Sole Sisters, a boutique on East Liberty Street, will be closing its doors at the end of the month — joining the growing list of businesses in the area that have ceased operating in the past few months, including Poshh, This and That, @Burger and Borders.
According to local business owners and Tim Faley, managing director of the Institute for Entrepreneurial Studies in the Ross School of Business, the rise in store closures in the area could be related to a variety of factors, including the closure of Borders in September and increased competition from upscale restaurants that have began to flourish in the area.
Tamar Fowler, owner of Sole Sisters, said the company experienced a decrease in sales over the course of the past six to eight months that has made continuing business operations difficult. Though she moved to East Liberty from Fourth Avenue in 2010 in hopes of increased foot traffic, ultimately she said the rent on East Liberty was too high.
“It’s heartbreaking, of course,” Fowler said. “You put so much time and effort into it … it does hurt a little, but it’s still good because I’ve tried … we made it three and a half years. I met some really great people; I love my customers, I really got to know each and every one of them. ”
Sole Sisters, which opened in March 2010, will hopefully be revived in the future as she explores methods of reviving her business and new ways to sell her shoes, handbags and jewelry, Fowler said.
Faley wrote in an e-mail interview that in order for businesses to remain open, they must accrue greater revenue than the costs paid to operate the store, noting that many of the
businesses that have been successful in the area are higher-end restaurants that serve liquor to supplement food profits.
“While restaurants and retail shops all operate on thin margins, the bottom line is that a higher-end restaurant with a liquor license — if it they can attract a consistent stream of customers — are advantaged and can support a higher rent than small retail shop or fast-food restaurant,” Faley said.
Faley added that downtown Ann Arbor development associates prefer a wide variety of storefronts, mixing retail, restaurants and other specialty shops. However, he said maintaining this diversity has been challenging as niche stores close due to low profits and high rent.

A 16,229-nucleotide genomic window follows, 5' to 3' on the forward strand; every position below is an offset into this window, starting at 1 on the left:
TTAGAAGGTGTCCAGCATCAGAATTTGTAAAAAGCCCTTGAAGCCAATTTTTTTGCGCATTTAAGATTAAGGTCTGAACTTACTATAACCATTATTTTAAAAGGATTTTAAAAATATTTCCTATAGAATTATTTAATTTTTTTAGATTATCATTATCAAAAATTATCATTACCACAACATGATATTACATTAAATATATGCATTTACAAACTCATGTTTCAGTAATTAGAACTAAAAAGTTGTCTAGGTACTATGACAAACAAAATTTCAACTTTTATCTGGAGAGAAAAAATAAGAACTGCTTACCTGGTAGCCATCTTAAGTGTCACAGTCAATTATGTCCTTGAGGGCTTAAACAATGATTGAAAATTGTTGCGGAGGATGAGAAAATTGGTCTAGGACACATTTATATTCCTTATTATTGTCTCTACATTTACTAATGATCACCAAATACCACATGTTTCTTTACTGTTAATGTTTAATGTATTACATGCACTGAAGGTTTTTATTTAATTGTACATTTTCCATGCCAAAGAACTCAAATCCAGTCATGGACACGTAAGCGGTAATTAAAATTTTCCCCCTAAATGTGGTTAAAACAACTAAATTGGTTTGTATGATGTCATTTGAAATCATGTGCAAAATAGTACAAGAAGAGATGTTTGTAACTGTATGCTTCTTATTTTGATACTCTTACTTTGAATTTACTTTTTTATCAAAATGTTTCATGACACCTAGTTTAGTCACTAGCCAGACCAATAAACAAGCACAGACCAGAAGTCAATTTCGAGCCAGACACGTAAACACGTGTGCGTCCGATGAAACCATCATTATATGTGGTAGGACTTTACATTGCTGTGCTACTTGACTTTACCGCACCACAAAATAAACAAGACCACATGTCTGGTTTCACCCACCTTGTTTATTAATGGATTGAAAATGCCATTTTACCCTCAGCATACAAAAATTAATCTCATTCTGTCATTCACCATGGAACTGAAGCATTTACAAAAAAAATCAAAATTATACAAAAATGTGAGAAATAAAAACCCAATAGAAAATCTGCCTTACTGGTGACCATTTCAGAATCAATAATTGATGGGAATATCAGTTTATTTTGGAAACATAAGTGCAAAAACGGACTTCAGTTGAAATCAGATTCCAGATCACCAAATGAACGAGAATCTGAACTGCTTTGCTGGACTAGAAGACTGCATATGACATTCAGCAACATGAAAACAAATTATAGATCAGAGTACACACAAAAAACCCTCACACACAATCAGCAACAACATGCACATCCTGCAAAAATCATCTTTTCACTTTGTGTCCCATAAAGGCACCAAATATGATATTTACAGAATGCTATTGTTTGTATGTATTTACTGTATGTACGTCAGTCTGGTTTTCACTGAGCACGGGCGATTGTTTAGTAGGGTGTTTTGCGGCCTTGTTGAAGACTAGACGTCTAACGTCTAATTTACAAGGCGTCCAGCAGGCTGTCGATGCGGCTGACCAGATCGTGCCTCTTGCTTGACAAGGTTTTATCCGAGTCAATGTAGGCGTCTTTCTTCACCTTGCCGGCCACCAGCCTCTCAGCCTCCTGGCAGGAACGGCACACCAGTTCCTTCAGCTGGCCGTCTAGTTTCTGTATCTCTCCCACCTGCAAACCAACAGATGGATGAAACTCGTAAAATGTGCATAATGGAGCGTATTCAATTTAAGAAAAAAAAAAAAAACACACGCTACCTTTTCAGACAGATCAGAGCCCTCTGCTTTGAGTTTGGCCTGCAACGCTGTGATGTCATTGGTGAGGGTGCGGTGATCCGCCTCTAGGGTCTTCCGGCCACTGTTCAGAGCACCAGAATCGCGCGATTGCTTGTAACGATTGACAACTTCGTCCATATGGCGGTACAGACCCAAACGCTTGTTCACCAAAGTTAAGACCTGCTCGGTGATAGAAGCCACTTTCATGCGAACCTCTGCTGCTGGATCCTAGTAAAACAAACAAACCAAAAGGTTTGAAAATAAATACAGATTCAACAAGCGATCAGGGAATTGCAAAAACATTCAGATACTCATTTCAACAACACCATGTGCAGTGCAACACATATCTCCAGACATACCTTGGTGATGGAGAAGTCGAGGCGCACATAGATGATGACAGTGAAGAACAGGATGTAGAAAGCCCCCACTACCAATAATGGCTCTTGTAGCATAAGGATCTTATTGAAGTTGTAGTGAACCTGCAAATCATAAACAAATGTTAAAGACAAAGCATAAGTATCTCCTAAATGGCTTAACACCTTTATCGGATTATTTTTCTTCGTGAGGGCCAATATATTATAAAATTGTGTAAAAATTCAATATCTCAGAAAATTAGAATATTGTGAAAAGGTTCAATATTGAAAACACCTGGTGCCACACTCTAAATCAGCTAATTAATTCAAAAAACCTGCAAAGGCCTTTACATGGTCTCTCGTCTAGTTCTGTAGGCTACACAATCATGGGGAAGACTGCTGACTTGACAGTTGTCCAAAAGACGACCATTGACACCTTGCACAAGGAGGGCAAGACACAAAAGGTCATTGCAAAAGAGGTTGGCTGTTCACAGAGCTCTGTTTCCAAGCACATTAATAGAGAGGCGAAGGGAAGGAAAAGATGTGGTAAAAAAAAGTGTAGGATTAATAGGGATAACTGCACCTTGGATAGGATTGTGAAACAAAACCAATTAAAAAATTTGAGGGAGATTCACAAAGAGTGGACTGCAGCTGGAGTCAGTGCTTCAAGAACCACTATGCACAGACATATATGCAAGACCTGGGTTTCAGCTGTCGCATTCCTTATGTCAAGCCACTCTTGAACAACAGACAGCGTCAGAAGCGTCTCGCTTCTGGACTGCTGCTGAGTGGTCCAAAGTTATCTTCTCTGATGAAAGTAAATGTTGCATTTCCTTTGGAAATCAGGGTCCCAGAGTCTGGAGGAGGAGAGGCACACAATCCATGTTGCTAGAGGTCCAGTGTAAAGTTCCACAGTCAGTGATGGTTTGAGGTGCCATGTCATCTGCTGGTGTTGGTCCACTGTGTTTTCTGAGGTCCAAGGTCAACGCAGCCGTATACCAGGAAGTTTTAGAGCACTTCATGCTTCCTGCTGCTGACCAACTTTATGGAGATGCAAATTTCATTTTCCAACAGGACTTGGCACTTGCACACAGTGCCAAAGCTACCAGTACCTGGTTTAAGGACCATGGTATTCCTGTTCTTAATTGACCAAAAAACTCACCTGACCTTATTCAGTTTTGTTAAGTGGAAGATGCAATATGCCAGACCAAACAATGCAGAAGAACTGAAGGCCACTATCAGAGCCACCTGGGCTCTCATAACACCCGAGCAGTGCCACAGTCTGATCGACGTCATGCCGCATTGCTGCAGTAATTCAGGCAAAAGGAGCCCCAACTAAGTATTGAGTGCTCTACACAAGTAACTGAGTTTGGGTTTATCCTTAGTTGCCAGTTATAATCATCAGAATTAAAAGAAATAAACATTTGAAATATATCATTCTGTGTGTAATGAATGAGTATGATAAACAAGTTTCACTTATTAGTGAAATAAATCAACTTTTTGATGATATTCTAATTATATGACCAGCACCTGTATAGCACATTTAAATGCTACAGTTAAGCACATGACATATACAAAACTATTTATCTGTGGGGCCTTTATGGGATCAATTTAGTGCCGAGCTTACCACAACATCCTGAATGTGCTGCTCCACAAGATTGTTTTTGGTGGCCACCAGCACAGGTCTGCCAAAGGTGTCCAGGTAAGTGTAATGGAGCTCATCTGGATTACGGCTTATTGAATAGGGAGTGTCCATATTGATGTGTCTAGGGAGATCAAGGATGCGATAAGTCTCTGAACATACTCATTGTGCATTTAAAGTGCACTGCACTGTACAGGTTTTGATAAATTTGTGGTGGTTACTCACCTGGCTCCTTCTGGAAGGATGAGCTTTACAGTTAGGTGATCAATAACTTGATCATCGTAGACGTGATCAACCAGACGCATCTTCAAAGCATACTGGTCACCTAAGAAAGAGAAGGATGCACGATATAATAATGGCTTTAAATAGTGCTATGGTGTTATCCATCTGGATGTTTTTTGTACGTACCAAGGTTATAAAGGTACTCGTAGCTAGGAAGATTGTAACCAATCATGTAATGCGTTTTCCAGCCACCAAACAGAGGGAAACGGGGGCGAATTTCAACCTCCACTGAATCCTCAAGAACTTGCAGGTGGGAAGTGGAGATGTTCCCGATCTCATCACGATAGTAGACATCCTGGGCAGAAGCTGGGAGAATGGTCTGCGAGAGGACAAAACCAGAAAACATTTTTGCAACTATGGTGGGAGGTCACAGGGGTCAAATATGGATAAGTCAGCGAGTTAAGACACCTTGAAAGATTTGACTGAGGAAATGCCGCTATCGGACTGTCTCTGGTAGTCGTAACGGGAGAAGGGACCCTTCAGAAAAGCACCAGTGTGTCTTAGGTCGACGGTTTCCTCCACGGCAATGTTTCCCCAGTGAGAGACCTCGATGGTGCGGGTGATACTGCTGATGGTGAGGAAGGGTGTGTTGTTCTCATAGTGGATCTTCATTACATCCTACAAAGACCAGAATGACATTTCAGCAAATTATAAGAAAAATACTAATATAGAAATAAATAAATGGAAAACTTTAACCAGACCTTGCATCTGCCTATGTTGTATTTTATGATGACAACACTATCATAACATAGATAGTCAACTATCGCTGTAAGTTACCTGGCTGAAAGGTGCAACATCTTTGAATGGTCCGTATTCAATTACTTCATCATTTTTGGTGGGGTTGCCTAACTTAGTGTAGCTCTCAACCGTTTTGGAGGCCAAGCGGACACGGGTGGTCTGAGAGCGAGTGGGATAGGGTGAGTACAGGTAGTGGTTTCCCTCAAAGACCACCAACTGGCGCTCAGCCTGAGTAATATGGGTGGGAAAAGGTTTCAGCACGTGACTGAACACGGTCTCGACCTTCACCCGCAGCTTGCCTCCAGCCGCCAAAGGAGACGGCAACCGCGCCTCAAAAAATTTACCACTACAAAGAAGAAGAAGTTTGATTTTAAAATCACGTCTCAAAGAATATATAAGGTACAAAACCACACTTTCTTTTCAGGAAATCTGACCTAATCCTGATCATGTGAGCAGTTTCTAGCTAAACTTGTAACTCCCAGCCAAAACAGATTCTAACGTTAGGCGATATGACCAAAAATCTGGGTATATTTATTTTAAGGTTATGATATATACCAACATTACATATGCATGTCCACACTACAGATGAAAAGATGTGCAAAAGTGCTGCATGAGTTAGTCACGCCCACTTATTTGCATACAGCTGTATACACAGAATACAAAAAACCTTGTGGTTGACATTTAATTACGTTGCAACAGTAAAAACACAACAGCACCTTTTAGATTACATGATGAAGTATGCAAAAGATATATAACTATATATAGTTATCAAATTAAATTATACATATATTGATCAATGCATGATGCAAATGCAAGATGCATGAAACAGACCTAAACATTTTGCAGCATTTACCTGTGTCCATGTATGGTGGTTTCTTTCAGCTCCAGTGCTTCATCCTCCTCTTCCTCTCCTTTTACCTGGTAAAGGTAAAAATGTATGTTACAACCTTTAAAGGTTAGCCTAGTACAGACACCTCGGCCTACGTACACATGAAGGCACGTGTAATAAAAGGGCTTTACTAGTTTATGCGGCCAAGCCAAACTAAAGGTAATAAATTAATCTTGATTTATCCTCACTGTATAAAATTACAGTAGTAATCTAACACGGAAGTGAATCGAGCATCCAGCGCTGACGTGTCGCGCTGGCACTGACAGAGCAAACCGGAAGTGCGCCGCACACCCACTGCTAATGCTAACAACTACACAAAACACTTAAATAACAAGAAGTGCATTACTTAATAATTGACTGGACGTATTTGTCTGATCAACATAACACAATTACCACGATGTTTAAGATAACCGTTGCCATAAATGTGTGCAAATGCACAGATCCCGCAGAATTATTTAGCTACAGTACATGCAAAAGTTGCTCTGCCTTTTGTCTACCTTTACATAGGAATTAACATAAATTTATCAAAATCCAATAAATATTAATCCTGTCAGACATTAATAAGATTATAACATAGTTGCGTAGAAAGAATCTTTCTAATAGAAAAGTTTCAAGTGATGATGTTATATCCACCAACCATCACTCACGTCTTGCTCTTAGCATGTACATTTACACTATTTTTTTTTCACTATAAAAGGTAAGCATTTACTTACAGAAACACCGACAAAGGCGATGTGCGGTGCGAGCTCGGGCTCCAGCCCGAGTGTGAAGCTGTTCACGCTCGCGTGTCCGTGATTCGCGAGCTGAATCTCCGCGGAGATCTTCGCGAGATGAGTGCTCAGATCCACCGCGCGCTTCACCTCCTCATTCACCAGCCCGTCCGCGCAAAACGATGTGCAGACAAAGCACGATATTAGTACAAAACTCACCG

“It will be interesting to see how far the mix along the Liberty Street corridor will ultimately swing,” Faley said.
In order to decrease the expense of maintaining a storefront, Fowler plans to display her merchandise at private parties and events, as well as develop a website for online shopping.
“I feel good about it … closing these doors is just going to open up more,” Fowler said.
However, other storeowners on East Liberty said they don’t feel as optimistic about the future of their businesses. Angela Eddins, owner of Rocky Mountain Chocolate Factory, said she is concerned about the high rent and low foot traffic, attributing decreased sales to a number of factors, including the closing of Borders — a major draw for customers to the area.
“Borders’s closing has killed all of us,” Eddins said. “We’ve been open for years and we can see our sales from when Borders was open to when it closes, and it’s downhill.”
Eddins said many customers may also view the East Liberty strip as unappealing due to the high number of panhandlers, adding that very few customers visit her store.
“It’s dead now … It’s like a ghost town out there,” Eddins said.
Cecelia Kuzon, a sales associate at Allure Boutique, also said she has noticed decreased business in the area, particularly on weekdays, since the recent closure of nearby stores.
“I think it definitely has a lot to do with the economy and also … Poshh closed … so that’s affected our business a little bit, because not as many people even come down this road to shop,” Kuzon said. “I’d say business is struggling.”